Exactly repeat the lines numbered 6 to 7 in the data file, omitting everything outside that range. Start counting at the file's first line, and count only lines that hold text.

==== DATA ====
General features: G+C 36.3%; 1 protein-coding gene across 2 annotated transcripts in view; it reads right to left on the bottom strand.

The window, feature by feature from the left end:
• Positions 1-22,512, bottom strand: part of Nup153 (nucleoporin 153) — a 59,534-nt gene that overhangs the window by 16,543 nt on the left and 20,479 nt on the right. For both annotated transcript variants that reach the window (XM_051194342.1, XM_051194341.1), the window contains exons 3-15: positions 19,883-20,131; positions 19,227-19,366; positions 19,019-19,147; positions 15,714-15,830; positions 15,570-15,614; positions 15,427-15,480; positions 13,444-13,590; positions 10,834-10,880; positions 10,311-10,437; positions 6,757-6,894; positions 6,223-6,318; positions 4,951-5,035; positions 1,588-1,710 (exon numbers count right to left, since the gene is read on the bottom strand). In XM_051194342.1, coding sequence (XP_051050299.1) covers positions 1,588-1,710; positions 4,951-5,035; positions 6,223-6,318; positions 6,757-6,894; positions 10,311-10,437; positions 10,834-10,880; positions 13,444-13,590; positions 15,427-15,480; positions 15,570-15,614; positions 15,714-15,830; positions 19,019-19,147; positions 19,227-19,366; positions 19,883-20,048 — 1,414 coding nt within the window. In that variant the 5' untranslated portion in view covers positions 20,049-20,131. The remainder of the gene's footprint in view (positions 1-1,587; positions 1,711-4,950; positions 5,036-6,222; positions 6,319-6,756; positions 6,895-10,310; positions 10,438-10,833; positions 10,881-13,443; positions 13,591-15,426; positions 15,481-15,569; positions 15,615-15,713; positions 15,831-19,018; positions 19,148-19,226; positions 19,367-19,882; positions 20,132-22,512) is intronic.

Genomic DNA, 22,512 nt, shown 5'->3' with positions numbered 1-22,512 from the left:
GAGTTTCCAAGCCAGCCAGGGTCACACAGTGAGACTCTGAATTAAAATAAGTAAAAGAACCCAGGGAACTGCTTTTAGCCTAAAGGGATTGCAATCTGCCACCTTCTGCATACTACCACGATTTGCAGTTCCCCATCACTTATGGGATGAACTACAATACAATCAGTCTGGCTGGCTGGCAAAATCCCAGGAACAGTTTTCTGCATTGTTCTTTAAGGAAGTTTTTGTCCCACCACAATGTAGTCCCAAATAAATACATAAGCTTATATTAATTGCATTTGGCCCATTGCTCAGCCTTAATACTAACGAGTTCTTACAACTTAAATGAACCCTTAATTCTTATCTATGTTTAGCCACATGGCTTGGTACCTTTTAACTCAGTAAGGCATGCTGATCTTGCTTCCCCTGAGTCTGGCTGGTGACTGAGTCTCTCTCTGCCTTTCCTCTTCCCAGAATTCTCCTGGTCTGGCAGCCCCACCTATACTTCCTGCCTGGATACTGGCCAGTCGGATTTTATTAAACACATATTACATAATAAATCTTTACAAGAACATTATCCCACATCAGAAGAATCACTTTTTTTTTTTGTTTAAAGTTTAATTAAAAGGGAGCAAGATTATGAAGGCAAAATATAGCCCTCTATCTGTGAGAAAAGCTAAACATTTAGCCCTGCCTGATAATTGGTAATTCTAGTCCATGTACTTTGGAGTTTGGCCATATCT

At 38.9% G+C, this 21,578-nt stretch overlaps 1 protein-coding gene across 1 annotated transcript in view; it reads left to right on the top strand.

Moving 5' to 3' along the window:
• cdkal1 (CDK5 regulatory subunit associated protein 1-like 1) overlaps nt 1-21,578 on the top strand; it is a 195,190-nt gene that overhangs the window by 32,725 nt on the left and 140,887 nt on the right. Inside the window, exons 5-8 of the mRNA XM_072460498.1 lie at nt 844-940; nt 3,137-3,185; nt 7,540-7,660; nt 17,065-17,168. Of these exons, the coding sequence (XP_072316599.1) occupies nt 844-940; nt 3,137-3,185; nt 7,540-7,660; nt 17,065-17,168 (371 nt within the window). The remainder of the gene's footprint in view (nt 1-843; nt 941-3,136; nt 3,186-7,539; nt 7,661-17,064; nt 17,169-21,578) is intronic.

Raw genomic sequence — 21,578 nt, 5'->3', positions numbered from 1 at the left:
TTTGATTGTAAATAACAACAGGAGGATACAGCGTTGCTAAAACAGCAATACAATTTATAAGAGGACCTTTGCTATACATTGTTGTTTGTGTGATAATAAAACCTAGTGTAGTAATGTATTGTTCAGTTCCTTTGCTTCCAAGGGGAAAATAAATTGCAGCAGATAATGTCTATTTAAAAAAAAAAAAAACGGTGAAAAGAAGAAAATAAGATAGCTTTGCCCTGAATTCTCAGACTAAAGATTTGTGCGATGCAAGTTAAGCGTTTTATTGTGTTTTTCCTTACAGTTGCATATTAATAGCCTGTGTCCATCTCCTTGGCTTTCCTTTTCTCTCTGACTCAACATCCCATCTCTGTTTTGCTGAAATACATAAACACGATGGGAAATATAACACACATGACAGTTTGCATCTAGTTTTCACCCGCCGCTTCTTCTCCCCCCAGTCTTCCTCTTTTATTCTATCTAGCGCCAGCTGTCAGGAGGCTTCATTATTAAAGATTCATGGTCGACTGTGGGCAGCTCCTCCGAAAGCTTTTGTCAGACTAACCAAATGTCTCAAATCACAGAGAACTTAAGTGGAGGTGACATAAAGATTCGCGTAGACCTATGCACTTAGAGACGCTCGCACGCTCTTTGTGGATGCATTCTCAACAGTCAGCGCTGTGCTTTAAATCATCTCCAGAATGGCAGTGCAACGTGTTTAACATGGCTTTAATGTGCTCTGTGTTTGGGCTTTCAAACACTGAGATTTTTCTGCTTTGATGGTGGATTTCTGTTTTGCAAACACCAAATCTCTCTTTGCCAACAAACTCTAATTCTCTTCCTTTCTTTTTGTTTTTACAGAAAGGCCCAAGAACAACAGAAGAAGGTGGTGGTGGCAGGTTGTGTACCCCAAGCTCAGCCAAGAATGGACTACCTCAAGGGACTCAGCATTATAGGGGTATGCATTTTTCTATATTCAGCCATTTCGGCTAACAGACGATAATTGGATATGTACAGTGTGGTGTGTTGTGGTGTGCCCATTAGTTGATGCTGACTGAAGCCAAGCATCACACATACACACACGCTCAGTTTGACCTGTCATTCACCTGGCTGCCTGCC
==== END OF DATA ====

At 38.9% G+C, this 21,578-nt stretch overlaps 1 protein-coding gene across 1 annotated transcript in view; it reads left to right on the top strand.

Moving 5' to 3' along the window: